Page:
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Man’s attempts to establish paternity denied

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The Indiana Court of Appeals reversed denial of a mother’s two motions to dismiss her child’s father’s paternity actions instituted after her husband attempted to adopt the child.

Mother J.W. had G.W. while she was in a relationship with R.M. R.M. claims to be the child’s father, but he never signed G.W.’s birth certificate or paternity affidavit and didn’t register with the Putative Father Registry. He regularly saw G.W. for about eight months after the child’s birth until J.W. stopped all visitation. She married J.U. in July 2011 and he filed a petition to adopt G.W. in August 2011, to which J.W. consented.

R.M. did not receive notice of the proceedings. Just before the filing of the adoption petition, he signed a petition to establish paternity. The mother sought to dismiss R.M.’s paternity actions, which was denied.

In In the Matter of the Paternity of G.W., J.W. v. R.M.,22A01-1205-JP-234, the judges analyzed the statute establishing the state’s Putative Father Registry, Indiana Code 31-19-5-2, and ruled in favor of the mother.

“The evidence reflects that although Mother disclosed R.M.’s name to the attorney arranging the adoption of G.W. by her husband, she never divulged R.M.’s address. Because both the name and address have to be revealed to fall outside the application of the putative father registry, we find that the provisions of the registry are applicable to R.M,” Judge Patricia Riley wrote. “As R.M. acknowledges that he never registered, we must necessarily conclude that he is not entitled to the notice of the adoption proceeding, and has irrevocably and implicitly consented to the adoption of his minor child to J.U.

“Moreover, other jurisdictions have similarly concluded that a putative father who fails to register with the putative father’s registry has waived his right to notice of adoption proceedings and impliedly consents to the adoption.”

The judges also held that R.M. can’t serve as G.W.’s next of friend to establish paternity because he is barred from establishing paternity pursuant to I.C. 31-14-5-9.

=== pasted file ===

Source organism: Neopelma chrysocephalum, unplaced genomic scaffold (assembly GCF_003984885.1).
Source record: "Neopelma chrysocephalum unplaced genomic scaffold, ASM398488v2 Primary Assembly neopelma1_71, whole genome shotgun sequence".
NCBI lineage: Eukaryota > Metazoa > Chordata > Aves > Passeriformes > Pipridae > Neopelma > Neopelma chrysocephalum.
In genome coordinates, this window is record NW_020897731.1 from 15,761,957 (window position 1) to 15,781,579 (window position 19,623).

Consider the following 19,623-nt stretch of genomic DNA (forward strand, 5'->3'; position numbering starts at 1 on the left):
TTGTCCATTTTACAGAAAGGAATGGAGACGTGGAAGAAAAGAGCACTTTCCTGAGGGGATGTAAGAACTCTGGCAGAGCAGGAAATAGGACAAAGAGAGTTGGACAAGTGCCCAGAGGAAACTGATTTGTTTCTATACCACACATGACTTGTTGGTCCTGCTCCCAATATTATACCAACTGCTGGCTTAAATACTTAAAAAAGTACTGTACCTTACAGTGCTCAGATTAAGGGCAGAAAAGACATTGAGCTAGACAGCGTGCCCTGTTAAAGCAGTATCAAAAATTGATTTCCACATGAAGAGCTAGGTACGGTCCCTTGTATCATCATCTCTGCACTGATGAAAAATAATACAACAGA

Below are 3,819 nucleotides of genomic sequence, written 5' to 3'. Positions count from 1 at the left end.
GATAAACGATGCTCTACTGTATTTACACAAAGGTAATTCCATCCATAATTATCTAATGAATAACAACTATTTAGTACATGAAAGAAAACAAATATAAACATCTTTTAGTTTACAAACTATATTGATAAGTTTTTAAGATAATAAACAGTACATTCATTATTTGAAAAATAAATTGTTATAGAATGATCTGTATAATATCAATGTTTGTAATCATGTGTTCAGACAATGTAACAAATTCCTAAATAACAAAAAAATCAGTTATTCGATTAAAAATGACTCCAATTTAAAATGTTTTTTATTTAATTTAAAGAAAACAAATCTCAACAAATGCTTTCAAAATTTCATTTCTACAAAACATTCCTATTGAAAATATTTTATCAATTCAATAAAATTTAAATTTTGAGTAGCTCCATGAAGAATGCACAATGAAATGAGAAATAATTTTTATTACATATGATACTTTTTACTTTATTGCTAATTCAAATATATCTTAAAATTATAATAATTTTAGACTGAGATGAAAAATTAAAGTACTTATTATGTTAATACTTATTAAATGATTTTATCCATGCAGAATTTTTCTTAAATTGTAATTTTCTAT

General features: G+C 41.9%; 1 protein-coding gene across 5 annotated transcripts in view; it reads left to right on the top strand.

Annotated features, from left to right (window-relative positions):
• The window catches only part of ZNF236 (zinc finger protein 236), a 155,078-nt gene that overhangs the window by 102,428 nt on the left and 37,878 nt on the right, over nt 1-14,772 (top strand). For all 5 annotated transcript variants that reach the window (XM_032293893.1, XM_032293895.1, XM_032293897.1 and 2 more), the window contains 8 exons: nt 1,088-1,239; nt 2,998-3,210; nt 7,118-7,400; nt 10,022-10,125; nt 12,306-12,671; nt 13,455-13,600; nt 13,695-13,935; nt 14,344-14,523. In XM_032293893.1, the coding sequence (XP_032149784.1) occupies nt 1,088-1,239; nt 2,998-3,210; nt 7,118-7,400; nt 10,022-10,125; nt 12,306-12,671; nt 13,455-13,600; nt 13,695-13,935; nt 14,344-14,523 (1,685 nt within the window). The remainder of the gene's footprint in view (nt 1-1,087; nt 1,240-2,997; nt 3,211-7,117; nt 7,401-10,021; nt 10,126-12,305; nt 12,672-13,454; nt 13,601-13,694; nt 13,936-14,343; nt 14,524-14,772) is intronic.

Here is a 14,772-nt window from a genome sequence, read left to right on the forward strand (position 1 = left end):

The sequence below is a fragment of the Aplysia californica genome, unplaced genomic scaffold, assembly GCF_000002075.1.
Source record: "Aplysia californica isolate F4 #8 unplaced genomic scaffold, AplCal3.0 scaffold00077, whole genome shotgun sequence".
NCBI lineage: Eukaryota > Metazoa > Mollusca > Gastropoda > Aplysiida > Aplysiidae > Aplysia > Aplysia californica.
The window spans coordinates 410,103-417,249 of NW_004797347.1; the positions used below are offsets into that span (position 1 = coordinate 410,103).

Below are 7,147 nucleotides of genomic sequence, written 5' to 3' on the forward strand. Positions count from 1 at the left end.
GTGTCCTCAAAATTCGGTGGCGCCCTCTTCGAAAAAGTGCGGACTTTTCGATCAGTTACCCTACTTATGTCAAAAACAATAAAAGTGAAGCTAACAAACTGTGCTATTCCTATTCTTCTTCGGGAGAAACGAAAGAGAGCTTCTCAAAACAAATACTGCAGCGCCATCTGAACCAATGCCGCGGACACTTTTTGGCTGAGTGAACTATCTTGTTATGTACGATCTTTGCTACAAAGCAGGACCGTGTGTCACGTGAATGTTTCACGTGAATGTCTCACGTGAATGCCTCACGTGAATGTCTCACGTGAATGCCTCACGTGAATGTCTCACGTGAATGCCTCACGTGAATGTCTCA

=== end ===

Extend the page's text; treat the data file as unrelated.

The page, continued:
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  1. A sad end to a prolific gadfly. Indiana has suffered a great loss in the journalistic realm.

  2. Good riddance to this dangerous activist judge

  3. What is the one thing the Hoosier legal status quo hates more than a whistleblower? A lawyer whistleblower taking on the system man to man. That must never be rewarded, must always, always, always be punished, lest the whole rotten tree be felled.

  4. I want to post this to keep this tread alive and hope more of David's former clients might come forward. In my case, this coward of a man represented me from June 2014 for a couple of months before I fired him. I knew something was wrong when he blatantly lied about what he had advised me in my contentious and unfortunate divorce trial. His impact on the proceedings cast a very long shadow and continues to impact me after a lengthy 19 month divorce. I would join a class action suit.

  5. The dispute in LB Indiana regarding lake front property rights is typical of most beach communities along our Great Lakes. Simply put, communication to non owners when visiting the lakefront would be beneficial. The Great Lakes are designated navigational waters (including shorelines). The high-water mark signifies the area one is able to navigate. This means you can walk, run, skip, etc. along the shores. You can't however loiter, camp, sunbath in front of someones property. Informational signs may be helpful to owners and visitors. Our Great Lakes are a treasure that should be enjoyed by all. PS We should all be concerned that the Long Beach, Indiana community is on septic systems.

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